A More Accessible Map

by Seth Duffey

50 Reader Comments

Back to the Article
  1. I’m all for accessibility, and this article is a nice example of how bloated applications can be made friendly towards those with impairments. On another note, is it really safe to start using CSS(Cascading Style Sheets) 3 attributes?
    Copy & paste the code below to embed this comment.
  2. I’m not seeing the need for JavaScript in this situation, if anything it makes the map less accessible (I know JavaScript and Accessibility are not mutually exclusive, but still). There has been lots of examples of pure CSS image maps, which render mostly the same as the one shown here in addition to sharing similar markup. They also solve the CSS on/JavaScript off problem. Be careful with the ‘this’ keyword in object literals, they are never instantiated (nor can they be) so ‘this’ isn’t exactly meaningful in an object oriented sort of way. Relying on it may lead to unexpected results.
    Copy & paste the code below to embed this comment.
  3. Great example of the concept of always starting with the meaningful markup then style it and add it’s behaviour. Nice one ;)
    Copy & paste the code below to embed this comment.
  4. Another great article.  I did not think it would be this easy to create custom map applications. This will be a good starting point for alot of developers.
    Copy & paste the code below to embed this comment.
  5. Can anyone confirm the comment that “screen readers will ignore an HTML element with a style of display: none” Can this really be true? And if so, why would a screen reader pay any attention to the purely presentation layer of CSS?
    Copy & paste the code below to embed this comment.
  6. I’ve reread three times, peered at the examples, but I fail to see why javascript is needed for tooltips. the CSS :hover pseudoclass would give you the same results, and for the sake of Internet Explorer there is this wonderful little javascript from Peter Nederlof: http://www.xs4all.nl/~peterned/csshover.html I’m not sure if the map is always the added information to the tooltip text; in this example it maybe is as an indication of the place of a city added to the city information, but I guess there are many examples where the map itself plays a more central role. I think imagemaps would be better in that case. The technique is nice, the added benefits are clear, but only for appropriate needs.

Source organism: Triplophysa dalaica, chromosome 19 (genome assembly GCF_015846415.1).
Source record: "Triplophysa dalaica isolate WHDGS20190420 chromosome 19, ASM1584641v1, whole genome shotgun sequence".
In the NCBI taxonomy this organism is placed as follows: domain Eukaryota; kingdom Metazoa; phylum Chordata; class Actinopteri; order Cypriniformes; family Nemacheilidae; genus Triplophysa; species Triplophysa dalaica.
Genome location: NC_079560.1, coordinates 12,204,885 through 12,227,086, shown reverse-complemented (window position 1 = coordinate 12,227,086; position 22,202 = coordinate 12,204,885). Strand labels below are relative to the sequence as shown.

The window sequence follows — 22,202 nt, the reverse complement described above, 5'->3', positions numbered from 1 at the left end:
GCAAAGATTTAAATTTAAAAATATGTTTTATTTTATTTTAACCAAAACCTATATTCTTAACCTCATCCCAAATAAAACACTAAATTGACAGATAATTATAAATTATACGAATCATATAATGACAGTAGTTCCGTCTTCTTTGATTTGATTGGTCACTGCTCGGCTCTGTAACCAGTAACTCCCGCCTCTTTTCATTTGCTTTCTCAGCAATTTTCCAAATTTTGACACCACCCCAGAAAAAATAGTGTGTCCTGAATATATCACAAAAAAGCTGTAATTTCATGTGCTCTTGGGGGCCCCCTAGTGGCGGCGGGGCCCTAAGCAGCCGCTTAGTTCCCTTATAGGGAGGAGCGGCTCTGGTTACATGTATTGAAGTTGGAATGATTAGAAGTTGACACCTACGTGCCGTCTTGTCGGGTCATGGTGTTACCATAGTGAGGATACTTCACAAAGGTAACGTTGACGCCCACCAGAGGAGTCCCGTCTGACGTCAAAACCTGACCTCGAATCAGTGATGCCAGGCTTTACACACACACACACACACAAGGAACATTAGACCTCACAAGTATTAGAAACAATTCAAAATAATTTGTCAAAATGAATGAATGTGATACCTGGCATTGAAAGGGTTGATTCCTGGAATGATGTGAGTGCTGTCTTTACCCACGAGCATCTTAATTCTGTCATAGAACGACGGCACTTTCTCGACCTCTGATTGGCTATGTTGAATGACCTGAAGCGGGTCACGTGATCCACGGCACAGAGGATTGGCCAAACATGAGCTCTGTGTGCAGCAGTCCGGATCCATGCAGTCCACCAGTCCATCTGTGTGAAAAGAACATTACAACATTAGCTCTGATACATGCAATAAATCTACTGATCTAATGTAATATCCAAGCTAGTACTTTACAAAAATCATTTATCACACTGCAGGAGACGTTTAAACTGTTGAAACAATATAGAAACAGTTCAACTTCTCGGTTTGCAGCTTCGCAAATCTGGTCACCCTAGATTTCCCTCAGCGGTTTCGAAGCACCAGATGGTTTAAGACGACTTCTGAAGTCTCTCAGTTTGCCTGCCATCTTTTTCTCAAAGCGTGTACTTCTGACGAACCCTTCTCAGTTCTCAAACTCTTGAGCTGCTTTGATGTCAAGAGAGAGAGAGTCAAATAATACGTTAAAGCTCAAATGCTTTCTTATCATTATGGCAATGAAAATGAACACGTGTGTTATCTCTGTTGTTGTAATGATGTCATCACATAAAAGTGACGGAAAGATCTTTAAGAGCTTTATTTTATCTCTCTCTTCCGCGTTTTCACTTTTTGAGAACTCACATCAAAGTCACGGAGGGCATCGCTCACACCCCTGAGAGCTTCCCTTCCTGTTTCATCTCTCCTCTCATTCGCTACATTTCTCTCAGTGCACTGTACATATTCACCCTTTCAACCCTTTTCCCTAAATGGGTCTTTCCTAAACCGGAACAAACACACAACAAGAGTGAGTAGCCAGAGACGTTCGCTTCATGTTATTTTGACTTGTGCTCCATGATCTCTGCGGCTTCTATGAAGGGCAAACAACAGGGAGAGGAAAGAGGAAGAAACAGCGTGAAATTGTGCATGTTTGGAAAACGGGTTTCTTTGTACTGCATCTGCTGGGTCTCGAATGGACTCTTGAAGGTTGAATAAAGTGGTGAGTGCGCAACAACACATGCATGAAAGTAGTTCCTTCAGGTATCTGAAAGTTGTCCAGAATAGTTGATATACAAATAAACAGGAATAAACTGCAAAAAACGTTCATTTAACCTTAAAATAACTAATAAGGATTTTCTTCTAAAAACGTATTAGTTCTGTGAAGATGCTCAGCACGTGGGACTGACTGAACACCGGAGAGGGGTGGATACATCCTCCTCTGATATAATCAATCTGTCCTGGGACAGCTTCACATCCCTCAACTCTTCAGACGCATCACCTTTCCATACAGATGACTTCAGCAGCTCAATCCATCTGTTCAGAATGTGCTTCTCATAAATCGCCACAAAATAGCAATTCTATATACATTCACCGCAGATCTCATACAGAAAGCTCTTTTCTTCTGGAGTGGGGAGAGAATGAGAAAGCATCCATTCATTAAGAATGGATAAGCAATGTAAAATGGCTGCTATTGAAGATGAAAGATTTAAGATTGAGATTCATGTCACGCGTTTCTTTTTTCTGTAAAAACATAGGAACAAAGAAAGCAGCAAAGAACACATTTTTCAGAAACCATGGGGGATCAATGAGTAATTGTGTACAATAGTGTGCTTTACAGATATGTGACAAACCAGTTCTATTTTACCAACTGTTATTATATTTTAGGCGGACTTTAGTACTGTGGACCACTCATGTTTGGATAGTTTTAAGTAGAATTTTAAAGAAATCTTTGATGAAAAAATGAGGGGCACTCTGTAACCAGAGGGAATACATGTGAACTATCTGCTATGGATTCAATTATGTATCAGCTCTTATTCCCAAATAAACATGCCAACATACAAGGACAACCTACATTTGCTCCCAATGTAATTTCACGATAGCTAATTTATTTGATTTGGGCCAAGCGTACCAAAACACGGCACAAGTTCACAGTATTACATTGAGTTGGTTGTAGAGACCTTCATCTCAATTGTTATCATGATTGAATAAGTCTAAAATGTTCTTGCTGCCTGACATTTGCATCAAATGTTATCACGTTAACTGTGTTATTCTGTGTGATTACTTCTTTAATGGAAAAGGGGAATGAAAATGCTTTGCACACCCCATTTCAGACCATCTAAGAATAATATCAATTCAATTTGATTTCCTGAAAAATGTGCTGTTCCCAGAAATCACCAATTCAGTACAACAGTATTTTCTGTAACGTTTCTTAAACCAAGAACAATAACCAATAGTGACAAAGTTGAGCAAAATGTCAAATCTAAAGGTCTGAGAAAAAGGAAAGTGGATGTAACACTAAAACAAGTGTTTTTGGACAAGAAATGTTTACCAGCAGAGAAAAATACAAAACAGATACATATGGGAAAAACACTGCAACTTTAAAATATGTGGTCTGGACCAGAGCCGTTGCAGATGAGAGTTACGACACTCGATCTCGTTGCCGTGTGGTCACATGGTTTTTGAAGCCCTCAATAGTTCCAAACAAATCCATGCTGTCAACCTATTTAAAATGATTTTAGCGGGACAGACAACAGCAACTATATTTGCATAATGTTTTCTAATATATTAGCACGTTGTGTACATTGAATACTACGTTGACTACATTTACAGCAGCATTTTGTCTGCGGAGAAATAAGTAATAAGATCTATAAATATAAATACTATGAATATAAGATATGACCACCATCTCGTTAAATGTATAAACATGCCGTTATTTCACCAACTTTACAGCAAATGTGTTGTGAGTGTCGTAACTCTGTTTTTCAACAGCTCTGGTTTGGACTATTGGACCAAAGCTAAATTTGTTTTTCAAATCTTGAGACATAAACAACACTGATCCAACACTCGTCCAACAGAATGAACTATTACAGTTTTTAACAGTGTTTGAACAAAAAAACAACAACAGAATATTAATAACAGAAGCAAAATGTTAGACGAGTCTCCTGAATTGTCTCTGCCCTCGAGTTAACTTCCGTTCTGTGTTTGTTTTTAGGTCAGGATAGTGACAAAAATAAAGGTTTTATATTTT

Copy & paste the code below to embed this comment.
  7. David wrote: bq. Can anyone confirm the comment that “screen readers will ignore an HTML element with a style of display: none”? Yes, indeed. See Joe Clark’s “Facts and Opinion About Fahrner Image Replacement”:http://www.alistapart.com/articles/fir/ in the October 20, 2003 issue of this magazine. bq. Can this really be true? And if so, why would a screen reader pay any attention to the purely presentation layer of CSS? Because they don’t talk to standards-based designers?
    Copy & paste the code below to embed this comment.
  8. Martijn wrote: bq. I’ve reread three times, peered at the examples, but I fail to see why javascript is needed for tooltips. At first I thought so too. I experimented with pure CSS options and, sure, you could use a selector like @dt:hover + dd@ to trigger the tooltip, but you lose the ability to add the “sticky” option. More importantly though, you lose the ability to turn the map “on” and “off.” I think turning the map “on” is a key feature and you could pretty easily enhance this script by creating a method to disable the map-based views _en masse_ or individually, which is a great usability enhancement.